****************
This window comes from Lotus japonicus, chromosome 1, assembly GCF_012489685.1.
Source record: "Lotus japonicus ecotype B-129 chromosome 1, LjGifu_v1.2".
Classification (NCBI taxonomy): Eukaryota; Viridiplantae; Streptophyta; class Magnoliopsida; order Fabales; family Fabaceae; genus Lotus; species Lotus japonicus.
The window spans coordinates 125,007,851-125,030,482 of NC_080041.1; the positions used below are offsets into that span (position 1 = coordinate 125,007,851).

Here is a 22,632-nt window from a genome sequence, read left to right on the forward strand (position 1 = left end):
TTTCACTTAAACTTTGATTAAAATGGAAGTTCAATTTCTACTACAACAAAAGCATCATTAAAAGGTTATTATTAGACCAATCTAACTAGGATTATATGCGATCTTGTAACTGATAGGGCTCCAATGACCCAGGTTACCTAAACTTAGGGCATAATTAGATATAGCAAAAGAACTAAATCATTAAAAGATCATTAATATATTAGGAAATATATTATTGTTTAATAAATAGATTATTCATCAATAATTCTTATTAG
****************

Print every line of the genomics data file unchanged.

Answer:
This window comes from Lotus japonicus, chromosome 1, assembly GCF_012489685.1.
Source record: "Lotus japonicus ecotype B-129 chromosome 1, LjGifu_v1.2".
Classification (NCBI taxonomy): Eukaryota; Viridiplantae; Streptophyta; class Magnoliopsida; order Fabales; family Fabaceae; genus Lotus; species Lotus japonicus.
The window spans coordinates 125,007,851-125,030,482 of NC_080041.1; the positions used below are offsets into that span (position 1 = coordinate 125,007,851).

Here is a 22,632-nt window from a genome sequence, read left to right on the forward strand (position 1 = left end):
TTTCACTTAAACTTTGATTAAAATGGAAGTTCAATTTCTACTACAACAAAAGCATCATTAAAAGGTTATTATTAGACCAATCTAACTAGGATTATATGCGATCTTGTAACTGATAGGGCTCCAATGACCCAGGTTACCTAAACTTAGGGCATAATTAGATATAGCAAAAGAACTAAATCATTAAAAGATCATTAATATATTAGGAAATATATTATTGTTTAATAAATAGATTATTCATCAATAATTCTTATTAG